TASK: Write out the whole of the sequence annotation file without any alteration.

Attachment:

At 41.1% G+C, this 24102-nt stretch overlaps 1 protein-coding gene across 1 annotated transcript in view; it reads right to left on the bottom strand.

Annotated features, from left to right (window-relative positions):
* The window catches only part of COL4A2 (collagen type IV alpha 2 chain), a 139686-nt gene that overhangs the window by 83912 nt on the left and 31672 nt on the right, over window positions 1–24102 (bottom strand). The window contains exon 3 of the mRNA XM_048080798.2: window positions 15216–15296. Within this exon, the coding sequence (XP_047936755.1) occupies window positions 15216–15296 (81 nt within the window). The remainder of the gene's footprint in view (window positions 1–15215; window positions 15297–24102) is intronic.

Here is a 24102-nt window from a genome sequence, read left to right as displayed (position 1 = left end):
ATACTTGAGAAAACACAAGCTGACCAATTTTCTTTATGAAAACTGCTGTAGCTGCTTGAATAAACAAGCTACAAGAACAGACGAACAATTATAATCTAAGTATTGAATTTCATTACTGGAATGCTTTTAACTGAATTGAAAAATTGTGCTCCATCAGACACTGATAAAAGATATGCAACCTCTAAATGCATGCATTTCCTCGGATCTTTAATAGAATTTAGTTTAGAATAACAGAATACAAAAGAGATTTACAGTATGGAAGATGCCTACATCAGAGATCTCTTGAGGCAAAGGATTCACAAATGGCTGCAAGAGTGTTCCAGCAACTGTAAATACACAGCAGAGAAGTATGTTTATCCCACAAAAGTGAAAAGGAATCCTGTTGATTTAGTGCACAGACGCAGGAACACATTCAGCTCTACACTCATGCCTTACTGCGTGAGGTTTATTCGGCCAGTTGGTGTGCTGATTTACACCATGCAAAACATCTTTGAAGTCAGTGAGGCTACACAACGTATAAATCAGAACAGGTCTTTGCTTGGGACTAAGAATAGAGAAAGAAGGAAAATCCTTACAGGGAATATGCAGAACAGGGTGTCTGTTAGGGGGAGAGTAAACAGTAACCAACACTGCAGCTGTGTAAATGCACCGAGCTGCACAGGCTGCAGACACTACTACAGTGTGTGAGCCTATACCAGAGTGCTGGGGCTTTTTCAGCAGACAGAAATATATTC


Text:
At 41.1% G+C, this 24102-nt stretch overlaps 1 protein-coding gene across 1 annotated transcript in view; it reads right to left on the bottom strand.

Annotated features, from left to right (window-relative positions):
* The window catches only part of COL4A2 (collagen type IV alpha 2 chain), a 139686-nt gene that overhangs the window by 83912 nt on the left and 31672 nt on the right, over window positions 1–24102 (bottom strand). The window contains exon 3 of the mRNA XM_048080798.2: window positions 15216–15296. Within this exon, the coding sequence (XP_047936755.1) occupies window positions 15216–15296 (81 nt within the window). The remainder of the gene's footprint in view (window positions 1–15215; window positions 15297–24102) is intronic.

Here is a 24102-nt window from a genome sequence, read left to right as displayed (position 1 = left end):
ATACTTGAGAAAACACAAGCTGACCAATTTTCTTTATGAAAACTGCTGTAGCTGCTTGAATAAACAAGCTACAAGAACAGACGAACAATTATAATCTAAGTATTGAATTTCATTACTGGAATGCTTTTAACTGAATTGAAAAATTGTGCTCCATCAGACACTGATAAAAGATATGCAACCTCTAAATGCATGCATTTCCTCGGATCTTTAATAGAATTTAGTTTAGAATAACAGAATACAAAAGAGATTTACAGTATGGAAGATGCCTACATCAGAGATCTCTTGAGGCAAAGGATTCACAAATGGCTGCAAGAGTGTTCCAGCAACTGTAAATACACAGCAGAGAAGTATGTTTATCCCACAAAAGTGAAAAGGAATCCTGTTGATTTAGTGCACAGACGCAGGAACACATTCAGCTCTACACTCATGCCTTACTGCGTGAGGTTTATTCGGCCAGTTGGTGTGCTGATTTACACCATGCAAAACATCTTTGAAGTCAGTGAGGCTACACAACGTATAAATCAGAACAGGTCTTTGCTTGGGACTAAGAATAGAGAAAGAAGGAAAATCCTTACAGGGAATATGCAGAACAGGGTGTCTGTTAGGGGGAGAGTAAACAGTAACCAACACTGCAGCTGTGTAAATGCACCGAGCTGCACAGGCTGCAGACACTACTACAGTGTGTGAGCCTATACCAGAGTGCTGGGGCTTTTTCAGCAGACAGAAATATATTC